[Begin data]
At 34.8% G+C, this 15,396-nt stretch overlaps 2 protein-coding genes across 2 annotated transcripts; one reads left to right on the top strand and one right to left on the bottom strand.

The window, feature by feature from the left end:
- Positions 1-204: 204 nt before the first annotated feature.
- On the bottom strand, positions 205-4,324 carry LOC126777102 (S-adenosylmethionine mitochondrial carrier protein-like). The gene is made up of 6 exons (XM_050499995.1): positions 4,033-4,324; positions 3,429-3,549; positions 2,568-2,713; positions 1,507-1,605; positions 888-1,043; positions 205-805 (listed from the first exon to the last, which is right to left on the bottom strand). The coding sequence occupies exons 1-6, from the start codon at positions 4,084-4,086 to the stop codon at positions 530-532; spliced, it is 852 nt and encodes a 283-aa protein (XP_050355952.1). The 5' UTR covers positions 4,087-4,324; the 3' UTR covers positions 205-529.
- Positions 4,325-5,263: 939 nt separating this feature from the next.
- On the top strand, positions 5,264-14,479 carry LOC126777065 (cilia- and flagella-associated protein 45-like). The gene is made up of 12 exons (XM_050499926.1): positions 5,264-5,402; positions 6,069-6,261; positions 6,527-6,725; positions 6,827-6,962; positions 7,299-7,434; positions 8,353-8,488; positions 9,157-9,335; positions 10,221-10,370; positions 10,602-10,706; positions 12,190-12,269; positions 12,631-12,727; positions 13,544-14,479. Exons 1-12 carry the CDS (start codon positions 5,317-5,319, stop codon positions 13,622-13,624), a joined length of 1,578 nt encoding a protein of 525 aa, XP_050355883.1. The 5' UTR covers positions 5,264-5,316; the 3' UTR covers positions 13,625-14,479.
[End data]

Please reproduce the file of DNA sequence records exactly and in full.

At 34.8% G+C, this 15,396-nt stretch overlaps 2 protein-coding genes across 2 annotated transcripts; one reads left to right on the top strand and one right to left on the bottom strand.

The window, feature by feature from the left end:
- Positions 1-204: 204 nt before the first annotated feature.
- On the bottom strand, positions 205-4,324 carry LOC126777102 (S-adenosylmethionine mitochondrial carrier protein-like). The gene is made up of 6 exons (XM_050499995.1): positions 4,033-4,324; positions 3,429-3,549; positions 2,568-2,713; positions 1,507-1,605; positions 888-1,043; positions 205-805 (listed from the first exon to the last, which is right to left on the bottom strand). The coding sequence occupies exons 1-6, from the start codon at positions 4,084-4,086 to the stop codon at positions 530-532; spliced, it is 852 nt and encodes a 283-aa protein (XP_050355952.1). The 5' UTR covers positions 4,087-4,324; the 3' UTR covers positions 205-529.
- Positions 4,325-5,263: 939 nt separating this feature from the next.
- On the top strand, positions 5,264-14,479 carry LOC126777065 (cilia- and flagella-associated protein 45-like). The gene is made up of 12 exons (XM_050499926.1): positions 5,264-5,402; positions 6,069-6,261; positions 6,527-6,725; positions 6,827-6,962; positions 7,299-7,434; positions 8,353-8,488; positions 9,157-9,335; positions 10,221-10,370; positions 10,602-10,706; positions 12,190-12,269; positions 12,631-12,727; positions 13,544-14,479. Exons 1-12 carry the CDS (start codon positions 5,317-5,319, stop codon positions 13,622-13,624), a joined length of 1,578 nt encoding a protein of 525 aa, XP_050355883.1. The 5' UTR covers positions 5,264-5,316; the 3' UTR covers positions 13,625-14,479.